Borrowed from Middle French satisfactoire, from Late Latin satisfactōrius, from Latin satisfactus, past participle of satisfaciō.


  • IPA(key): /sætɪsˈfækt(ə)ɹi/
  • (file)
  • Rhymes: -æktəɹi


satisfactory (comparative more satisfactory, superlative most satisfactory)

  1. Done to satisfaction; adequate or sufficient.
    The satisfactory results of the survey led to his promotion.
    • 1955, Erich Fromm, The Sane Society[1], Fawcet:
      The criterion of mental health is not one of individual adjustment to a given social order, but a universal one, valid for all men, of giving a satisfactory answer to the problem of human existence.
  2. Causing satisfaction; agreeable or pleasant; satisfying.
    • 1870, Charles Dudley Warner, “Preliminary”, in My Summer in a Garden, Boston: Houghton, Mifflin and Company, page 15:
      To own a bit of ground, to scratch it with a hoe, to plant seeds, and watch their renewal of life,—this is the commonest delight of the race, the most satisfactory thing a man can do.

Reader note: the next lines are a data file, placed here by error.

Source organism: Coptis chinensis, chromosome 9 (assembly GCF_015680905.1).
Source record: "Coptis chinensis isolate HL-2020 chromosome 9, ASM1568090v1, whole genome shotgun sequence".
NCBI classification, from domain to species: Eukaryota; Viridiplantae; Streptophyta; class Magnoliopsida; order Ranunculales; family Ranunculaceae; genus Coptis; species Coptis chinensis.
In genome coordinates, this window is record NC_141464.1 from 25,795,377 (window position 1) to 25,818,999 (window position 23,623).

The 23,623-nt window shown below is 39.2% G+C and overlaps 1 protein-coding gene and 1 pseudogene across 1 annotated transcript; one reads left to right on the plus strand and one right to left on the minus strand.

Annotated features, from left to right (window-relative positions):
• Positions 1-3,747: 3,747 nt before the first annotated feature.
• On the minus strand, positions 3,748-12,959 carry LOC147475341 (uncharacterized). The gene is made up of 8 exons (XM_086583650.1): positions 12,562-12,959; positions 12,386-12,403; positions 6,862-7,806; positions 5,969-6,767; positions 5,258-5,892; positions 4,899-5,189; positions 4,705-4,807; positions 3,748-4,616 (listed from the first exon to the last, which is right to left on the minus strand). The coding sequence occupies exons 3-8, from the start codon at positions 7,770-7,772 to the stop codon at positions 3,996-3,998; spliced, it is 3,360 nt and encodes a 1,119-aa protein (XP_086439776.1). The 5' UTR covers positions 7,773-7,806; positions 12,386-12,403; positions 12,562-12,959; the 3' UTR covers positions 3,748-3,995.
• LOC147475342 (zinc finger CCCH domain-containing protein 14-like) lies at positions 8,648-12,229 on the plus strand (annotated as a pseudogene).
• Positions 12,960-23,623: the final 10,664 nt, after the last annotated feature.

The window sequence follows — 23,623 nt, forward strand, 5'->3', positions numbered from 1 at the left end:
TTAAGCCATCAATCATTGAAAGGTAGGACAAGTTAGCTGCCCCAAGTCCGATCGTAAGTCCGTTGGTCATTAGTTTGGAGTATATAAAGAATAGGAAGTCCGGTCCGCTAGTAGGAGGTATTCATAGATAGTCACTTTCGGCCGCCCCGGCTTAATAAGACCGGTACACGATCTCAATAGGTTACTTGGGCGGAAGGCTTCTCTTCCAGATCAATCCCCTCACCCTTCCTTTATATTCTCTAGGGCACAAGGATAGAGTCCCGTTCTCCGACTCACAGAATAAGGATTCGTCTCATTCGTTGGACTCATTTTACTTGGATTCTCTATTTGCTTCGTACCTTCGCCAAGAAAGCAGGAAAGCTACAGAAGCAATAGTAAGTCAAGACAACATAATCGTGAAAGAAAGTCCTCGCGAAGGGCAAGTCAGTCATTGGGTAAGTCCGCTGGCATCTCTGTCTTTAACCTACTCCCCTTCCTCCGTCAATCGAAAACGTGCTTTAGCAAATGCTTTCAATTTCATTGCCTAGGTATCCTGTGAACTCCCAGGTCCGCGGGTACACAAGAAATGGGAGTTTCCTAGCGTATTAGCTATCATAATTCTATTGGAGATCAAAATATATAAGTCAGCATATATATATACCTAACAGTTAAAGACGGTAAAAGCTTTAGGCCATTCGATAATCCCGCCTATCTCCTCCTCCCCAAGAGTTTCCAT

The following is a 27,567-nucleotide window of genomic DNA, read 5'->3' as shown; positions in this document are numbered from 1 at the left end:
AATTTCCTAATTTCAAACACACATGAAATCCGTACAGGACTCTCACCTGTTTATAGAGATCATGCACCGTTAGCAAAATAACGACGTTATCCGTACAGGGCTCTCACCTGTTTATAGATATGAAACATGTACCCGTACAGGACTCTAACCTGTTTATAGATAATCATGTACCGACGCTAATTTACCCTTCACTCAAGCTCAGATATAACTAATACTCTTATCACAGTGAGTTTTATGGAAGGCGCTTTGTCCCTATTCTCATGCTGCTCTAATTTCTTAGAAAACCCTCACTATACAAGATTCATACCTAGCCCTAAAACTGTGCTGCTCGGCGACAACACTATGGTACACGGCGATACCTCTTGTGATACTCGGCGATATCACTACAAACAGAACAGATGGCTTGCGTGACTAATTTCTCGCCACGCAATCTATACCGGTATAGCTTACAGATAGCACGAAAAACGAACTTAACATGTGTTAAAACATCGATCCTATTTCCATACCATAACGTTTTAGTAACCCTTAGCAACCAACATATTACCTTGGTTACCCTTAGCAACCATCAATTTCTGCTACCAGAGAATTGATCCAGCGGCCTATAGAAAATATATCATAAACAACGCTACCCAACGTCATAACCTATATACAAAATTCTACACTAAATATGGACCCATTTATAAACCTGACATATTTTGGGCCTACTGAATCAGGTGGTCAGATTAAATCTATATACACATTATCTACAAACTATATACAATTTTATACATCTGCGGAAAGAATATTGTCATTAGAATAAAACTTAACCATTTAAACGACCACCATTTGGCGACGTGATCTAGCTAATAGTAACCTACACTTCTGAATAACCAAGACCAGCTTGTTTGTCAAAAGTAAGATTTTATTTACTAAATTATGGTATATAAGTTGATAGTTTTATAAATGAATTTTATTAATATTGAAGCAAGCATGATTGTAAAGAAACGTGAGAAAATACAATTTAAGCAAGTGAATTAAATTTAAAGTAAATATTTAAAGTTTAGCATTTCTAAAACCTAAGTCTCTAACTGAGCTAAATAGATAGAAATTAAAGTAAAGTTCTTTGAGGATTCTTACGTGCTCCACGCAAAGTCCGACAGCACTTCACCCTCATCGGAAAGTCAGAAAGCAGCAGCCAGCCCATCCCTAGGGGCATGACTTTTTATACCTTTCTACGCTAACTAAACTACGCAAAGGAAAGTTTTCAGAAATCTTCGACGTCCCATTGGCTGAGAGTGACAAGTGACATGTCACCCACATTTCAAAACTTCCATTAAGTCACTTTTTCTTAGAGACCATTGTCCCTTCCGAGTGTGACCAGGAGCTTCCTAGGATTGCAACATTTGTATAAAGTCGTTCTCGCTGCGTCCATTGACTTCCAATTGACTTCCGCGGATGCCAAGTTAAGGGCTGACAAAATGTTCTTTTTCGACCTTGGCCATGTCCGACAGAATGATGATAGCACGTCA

3. (theology) Making atonement for a sin; expiatory.
    • 1623, John Mayer, The English Catechisme Explained, third edition, London: Aug. Mathewes, page 36:
      [] therefore the ſuffering of any other nature could not bee ſo pertinent, nor kindly ſatisfactory.

Usage notesEdit

Although structurally similar (both being derived from satisfy and describing that which produces satisfaction), satisfactory (def. 1) and satisfying differ in connotation. Satisfactory connotes "adequate, conforming to standards," while satisfying connotes "pleasing, or sufficient to remove any feeling of lack." An answer to a question or the outcome of a situation, for example, could be satisfactory without being satisfying, if it met the requirements but left one wanting more.

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Related termsEdit